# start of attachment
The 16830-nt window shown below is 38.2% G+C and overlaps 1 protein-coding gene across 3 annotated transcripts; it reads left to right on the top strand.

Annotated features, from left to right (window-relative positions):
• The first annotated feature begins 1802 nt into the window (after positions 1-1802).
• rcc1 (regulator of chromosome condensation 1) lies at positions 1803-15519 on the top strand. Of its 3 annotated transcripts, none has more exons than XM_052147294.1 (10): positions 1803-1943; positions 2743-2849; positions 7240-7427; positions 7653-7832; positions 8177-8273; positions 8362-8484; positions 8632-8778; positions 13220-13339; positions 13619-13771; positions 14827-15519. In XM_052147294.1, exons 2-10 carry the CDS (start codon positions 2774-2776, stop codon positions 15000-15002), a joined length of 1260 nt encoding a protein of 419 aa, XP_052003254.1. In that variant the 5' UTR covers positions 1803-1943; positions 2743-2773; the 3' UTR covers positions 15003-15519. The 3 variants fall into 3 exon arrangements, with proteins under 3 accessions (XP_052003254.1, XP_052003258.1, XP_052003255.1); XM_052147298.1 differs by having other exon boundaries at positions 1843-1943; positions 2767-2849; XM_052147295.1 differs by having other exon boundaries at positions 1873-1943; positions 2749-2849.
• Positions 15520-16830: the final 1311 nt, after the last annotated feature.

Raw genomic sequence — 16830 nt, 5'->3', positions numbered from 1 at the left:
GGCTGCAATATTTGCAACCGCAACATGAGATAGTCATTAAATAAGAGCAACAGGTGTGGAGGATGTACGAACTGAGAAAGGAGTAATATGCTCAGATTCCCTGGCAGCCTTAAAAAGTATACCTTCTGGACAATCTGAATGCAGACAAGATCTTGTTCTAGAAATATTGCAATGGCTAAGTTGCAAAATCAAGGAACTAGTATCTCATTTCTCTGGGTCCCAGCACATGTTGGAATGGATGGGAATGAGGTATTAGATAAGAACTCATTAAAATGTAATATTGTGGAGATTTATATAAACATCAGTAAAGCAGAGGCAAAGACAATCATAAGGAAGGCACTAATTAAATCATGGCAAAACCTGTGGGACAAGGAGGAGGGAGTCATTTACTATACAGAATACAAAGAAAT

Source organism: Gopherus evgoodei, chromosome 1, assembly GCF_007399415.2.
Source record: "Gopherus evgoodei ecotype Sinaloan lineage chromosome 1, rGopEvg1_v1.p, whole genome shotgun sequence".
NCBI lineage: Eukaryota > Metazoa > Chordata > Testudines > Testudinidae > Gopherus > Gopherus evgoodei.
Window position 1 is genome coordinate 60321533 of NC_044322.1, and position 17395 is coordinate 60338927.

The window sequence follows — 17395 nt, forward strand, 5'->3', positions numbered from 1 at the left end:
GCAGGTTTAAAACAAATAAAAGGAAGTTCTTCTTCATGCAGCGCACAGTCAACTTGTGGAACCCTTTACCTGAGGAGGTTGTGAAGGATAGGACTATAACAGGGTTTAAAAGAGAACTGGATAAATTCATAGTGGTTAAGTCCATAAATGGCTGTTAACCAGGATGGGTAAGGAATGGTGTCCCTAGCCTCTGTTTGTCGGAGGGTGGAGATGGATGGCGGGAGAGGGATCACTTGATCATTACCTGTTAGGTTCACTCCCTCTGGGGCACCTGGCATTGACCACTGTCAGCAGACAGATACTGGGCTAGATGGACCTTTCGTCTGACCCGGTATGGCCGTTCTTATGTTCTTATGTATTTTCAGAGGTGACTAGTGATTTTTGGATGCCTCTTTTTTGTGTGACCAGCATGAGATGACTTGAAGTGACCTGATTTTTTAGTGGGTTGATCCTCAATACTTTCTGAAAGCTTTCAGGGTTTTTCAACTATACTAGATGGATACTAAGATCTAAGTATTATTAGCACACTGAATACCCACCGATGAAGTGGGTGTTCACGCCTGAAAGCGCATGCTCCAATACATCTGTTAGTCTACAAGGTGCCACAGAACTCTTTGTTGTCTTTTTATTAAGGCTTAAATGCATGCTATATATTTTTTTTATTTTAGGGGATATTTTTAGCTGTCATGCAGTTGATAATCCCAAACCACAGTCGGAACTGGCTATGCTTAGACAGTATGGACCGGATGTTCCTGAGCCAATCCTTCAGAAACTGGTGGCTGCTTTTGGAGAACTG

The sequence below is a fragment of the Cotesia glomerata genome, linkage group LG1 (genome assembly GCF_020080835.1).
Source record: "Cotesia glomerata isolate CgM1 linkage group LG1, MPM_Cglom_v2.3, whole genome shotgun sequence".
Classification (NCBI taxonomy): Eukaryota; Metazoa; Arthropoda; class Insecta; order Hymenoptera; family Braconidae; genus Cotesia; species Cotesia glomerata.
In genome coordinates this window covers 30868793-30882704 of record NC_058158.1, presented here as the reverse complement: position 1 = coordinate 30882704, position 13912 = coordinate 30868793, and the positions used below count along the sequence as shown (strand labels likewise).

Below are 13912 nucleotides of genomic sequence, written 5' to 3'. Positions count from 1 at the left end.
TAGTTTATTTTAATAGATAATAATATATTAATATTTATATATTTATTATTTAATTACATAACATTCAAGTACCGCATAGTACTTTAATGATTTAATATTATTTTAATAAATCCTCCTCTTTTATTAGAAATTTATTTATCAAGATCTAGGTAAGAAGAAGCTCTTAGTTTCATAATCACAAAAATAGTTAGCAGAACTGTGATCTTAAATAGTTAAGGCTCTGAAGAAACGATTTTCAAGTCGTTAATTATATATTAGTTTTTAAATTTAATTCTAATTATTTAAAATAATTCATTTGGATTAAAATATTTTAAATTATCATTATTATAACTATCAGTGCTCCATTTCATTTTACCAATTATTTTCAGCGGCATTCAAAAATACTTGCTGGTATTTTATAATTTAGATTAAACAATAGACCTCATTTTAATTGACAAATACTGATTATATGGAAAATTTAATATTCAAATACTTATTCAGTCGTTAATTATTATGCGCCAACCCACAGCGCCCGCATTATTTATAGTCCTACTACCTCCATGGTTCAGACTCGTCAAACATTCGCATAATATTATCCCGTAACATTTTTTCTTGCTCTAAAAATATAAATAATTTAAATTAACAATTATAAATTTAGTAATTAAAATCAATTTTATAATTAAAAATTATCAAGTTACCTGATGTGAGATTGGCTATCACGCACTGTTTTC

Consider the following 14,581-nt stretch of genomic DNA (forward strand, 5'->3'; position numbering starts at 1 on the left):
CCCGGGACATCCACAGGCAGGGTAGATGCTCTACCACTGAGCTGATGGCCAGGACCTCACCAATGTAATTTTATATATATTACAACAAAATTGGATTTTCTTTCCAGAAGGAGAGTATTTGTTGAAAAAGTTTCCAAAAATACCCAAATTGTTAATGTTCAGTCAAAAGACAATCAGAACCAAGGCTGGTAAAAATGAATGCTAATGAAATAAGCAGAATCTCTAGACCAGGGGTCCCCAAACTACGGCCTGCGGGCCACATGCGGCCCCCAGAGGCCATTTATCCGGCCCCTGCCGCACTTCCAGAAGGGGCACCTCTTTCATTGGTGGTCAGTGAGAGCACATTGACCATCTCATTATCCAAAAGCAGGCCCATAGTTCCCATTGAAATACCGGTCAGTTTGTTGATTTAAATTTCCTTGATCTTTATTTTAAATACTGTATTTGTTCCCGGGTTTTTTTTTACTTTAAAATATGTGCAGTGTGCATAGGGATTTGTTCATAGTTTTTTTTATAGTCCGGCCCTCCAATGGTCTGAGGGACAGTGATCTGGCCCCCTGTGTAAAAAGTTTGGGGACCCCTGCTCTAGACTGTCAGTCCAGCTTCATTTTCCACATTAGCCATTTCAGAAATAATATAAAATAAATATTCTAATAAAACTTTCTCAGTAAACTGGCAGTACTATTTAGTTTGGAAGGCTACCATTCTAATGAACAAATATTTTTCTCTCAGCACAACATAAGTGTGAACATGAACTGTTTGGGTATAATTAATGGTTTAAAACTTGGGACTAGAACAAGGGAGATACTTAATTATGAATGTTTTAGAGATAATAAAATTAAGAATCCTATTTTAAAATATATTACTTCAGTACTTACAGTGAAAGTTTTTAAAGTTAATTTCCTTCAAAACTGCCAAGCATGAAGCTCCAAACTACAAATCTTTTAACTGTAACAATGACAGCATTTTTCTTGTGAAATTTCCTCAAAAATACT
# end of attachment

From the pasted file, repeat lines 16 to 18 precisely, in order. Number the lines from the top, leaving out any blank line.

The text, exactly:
Classification (NCBI taxonomy): Eukaryota; Metazoa; Arthropoda; class Insecta; order Hymenoptera; family Braconidae; genus Cotesia; species Cotesia glomerata.
In genome coordinates this window covers 30868793-30882704 of record NC_058158.1, presented here as the reverse complement: position 1 = coordinate 30882704, position 13912 = coordinate 30868793, and the positions used below count along the sequence as shown (strand labels likewise).

Below are 13912 nucleotides of genomic sequence, written 5' to 3'. Positions count from 1 at the left end.